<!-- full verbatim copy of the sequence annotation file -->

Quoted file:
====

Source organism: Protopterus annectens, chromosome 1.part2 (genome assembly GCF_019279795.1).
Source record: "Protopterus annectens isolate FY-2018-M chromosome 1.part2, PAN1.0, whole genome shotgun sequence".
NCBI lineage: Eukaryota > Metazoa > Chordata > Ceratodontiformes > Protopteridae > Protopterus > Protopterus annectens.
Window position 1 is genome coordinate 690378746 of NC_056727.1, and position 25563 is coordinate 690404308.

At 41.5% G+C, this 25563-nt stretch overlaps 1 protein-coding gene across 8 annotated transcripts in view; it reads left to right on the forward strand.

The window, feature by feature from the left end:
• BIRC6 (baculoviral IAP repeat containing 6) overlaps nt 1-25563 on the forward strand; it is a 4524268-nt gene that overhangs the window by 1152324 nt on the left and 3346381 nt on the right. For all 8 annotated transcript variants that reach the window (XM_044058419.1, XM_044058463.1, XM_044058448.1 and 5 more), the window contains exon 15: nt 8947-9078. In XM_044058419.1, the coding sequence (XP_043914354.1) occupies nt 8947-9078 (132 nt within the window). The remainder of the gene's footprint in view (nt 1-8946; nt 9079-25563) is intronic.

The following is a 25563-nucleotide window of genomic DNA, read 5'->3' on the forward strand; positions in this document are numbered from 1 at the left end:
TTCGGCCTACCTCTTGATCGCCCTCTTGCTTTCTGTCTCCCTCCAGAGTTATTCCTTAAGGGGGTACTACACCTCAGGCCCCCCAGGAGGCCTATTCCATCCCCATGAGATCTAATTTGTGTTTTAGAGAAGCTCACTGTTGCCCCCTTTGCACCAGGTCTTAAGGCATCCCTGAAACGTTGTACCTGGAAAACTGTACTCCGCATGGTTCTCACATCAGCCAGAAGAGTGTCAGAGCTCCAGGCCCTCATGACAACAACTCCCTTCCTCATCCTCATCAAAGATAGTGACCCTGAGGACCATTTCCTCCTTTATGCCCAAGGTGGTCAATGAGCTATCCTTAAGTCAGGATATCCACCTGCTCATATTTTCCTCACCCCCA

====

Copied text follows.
Source organism: Protopterus annectens, chromosome 1.part2 (genome assembly GCF_019279795.1).
Source record: "Protopterus annectens isolate FY-2018-M chromosome 1.part2, PAN1.0, whole genome shotgun sequence".
NCBI lineage: Eukaryota > Metazoa > Chordata > Ceratodontiformes > Protopteridae > Protopterus > Protopterus annectens.
Window position 1 is genome coordinate 690378746 of NC_056727.1, and position 25563 is coordinate 690404308.

At 41.5% G+C, this 25563-nt stretch overlaps 1 protein-coding gene across 8 annotated transcripts in view; it reads left to right on the forward strand.

The window, feature by feature from the left end:
• BIRC6 (baculoviral IAP repeat containing 6) overlaps nt 1-25563 on the forward strand; it is a 4524268-nt gene that overhangs the window by 1152324 nt on the left and 3346381 nt on the right. For all 8 annotated transcript variants that reach the window (XM_044058419.1, XM_044058463.1, XM_044058448.1 and 5 more), the window contains exon 15: nt 8947-9078. In XM_044058419.1, the coding sequence (XP_043914354.1) occupies nt 8947-9078 (132 nt within the window). The remainder of the gene's footprint in view (nt 1-8946; nt 9079-25563) is intronic.

The following is a 25563-nucleotide window of genomic DNA, read 5'->3' on the forward strand; positions in this document are numbered from 1 at the left end:
TTCGGCCTACCTCTTGATCGCCCTCTTGCTTTCTGTCTCCCTCCAGAGTTATTCCTTAAGGGGGTACTACACCTCAGGCCCCCCAGGAGGCCTATTCCATCCCCATGAGATCTAATTTGTGTTTTAGAGAAGCTCACTGTTGCCCCCTTTGCACCAGGTCTTAAGGCATCCCTGAAACGTTGTACCTGGAAAACTGTACTCCGCATGGTTCTCACATCAGCCAGAAGAGTGTCAGAGCTCCAGGCCCTCATGACAACAACTCCCTTCCTCATCCTCATCAAAGATAGTGACCCTGAGGACCATTTCCTCCTTTATGCCCAAGGTGGTCAATGAGCTATCCTTAAGTCAGGATATCCACCTGCTCATATTTTCCTCACCCCCA